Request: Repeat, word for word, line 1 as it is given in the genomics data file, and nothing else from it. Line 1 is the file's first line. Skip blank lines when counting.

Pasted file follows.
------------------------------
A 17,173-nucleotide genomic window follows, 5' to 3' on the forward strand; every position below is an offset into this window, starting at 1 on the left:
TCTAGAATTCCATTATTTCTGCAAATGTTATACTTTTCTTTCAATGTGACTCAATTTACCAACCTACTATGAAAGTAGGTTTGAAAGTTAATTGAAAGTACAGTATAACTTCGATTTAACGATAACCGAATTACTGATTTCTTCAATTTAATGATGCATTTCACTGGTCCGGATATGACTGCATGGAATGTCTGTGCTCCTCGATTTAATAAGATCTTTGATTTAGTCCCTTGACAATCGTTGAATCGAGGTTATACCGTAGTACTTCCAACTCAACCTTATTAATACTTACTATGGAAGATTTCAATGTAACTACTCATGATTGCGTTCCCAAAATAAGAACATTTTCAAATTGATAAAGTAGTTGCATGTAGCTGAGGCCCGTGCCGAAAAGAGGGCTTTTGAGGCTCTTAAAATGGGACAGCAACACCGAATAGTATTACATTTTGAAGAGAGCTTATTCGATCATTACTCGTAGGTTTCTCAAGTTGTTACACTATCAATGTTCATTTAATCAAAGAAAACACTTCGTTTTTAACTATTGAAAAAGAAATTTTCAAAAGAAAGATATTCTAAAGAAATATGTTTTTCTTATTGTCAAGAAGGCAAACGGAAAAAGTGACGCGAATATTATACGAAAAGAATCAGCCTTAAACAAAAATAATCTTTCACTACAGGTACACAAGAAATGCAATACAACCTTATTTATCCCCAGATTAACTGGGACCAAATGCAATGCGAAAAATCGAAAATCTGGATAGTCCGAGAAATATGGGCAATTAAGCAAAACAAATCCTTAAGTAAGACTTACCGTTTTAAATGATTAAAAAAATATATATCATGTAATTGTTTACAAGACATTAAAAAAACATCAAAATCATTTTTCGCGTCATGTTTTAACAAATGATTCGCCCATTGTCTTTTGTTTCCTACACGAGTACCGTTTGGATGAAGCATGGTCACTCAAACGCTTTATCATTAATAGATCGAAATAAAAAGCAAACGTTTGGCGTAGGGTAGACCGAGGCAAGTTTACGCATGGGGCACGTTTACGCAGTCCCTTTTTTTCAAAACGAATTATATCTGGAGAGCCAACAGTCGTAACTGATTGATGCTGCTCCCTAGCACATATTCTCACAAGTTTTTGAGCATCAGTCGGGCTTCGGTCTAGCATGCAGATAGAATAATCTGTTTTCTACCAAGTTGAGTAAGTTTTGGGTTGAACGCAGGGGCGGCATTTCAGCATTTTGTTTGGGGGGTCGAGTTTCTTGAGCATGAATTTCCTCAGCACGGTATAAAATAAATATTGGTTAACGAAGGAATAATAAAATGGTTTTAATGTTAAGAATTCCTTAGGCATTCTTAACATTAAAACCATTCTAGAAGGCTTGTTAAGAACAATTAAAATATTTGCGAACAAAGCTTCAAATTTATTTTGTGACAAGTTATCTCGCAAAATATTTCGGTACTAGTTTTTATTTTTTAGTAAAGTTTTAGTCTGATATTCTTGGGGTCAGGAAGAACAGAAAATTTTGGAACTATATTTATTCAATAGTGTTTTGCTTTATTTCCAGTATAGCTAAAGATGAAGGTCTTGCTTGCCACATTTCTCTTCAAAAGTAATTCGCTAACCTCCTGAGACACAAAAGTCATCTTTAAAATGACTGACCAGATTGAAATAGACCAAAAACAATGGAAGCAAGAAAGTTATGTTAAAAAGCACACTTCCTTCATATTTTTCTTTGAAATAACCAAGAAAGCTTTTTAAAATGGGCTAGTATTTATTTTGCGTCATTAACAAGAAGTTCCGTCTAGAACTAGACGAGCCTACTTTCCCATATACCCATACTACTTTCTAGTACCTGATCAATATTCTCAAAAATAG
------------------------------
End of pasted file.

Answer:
A 17,173-nucleotide genomic window follows, 5' to 3' on the forward strand; every position below is an offset into this window, starting at 1 on the left: